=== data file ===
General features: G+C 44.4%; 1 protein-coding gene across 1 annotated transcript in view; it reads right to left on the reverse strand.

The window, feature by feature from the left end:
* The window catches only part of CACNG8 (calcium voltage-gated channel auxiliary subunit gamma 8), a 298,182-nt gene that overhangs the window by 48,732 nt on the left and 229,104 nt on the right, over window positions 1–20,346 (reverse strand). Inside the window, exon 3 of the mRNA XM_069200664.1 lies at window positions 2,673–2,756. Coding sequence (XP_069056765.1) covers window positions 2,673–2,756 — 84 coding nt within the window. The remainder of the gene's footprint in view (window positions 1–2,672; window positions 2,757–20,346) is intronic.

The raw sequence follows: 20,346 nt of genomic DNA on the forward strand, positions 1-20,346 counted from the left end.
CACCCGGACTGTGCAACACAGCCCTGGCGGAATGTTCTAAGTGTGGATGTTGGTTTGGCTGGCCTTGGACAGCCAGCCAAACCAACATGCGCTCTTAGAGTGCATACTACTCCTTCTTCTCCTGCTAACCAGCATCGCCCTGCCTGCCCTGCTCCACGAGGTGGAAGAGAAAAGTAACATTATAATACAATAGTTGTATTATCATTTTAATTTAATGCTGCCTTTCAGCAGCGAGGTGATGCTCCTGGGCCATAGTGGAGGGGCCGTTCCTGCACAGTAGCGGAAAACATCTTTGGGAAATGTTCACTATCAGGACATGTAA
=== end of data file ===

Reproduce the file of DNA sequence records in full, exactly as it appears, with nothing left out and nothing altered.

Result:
General features: G+C 44.4%; 1 protein-coding gene across 1 annotated transcript in view; it reads right to left on the reverse strand.

The window, feature by feature from the left end:
* The window catches only part of CACNG8 (calcium voltage-gated channel auxiliary subunit gamma 8), a 298,182-nt gene that overhangs the window by 48,732 nt on the left and 229,104 nt on the right, over window positions 1–20,346 (reverse strand). Inside the window, exon 3 of the mRNA XM_069200664.1 lies at window positions 2,673–2,756. Coding sequence (XP_069056765.1) covers window positions 2,673–2,756 — 84 coding nt within the window. The remainder of the gene's footprint in view (window positions 1–2,672; window positions 2,757–20,346) is intronic.

The raw sequence follows: 20,346 nt of genomic DNA on the forward strand, positions 1-20,346 counted from the left end.
CACCCGGACTGTGCAACACAGCCCTGGCGGAATGTTCTAAGTGTGGATGTTGGTTTGGCTGGCCTTGGACAGCCAGCCAAACCAACATGCGCTCTTAGAGTGCATACTACTCCTTCTTCTCCTGCTAACCAGCATCGCCCTGCCTGCCCTGCTCCACGAGGTGGAAGAGAAAAGTAACATTATAATACAATAGTTGTATTATCATTTTAATTTAATGCTGCCTTTCAGCAGCGAGGTGATGCTCCTGGGCCATAGTGGAGGGGCCGTTCCTGCACAGTAGCGGAAAACATCTTTGGGAAATGTTCACTATCAGGACATGTAA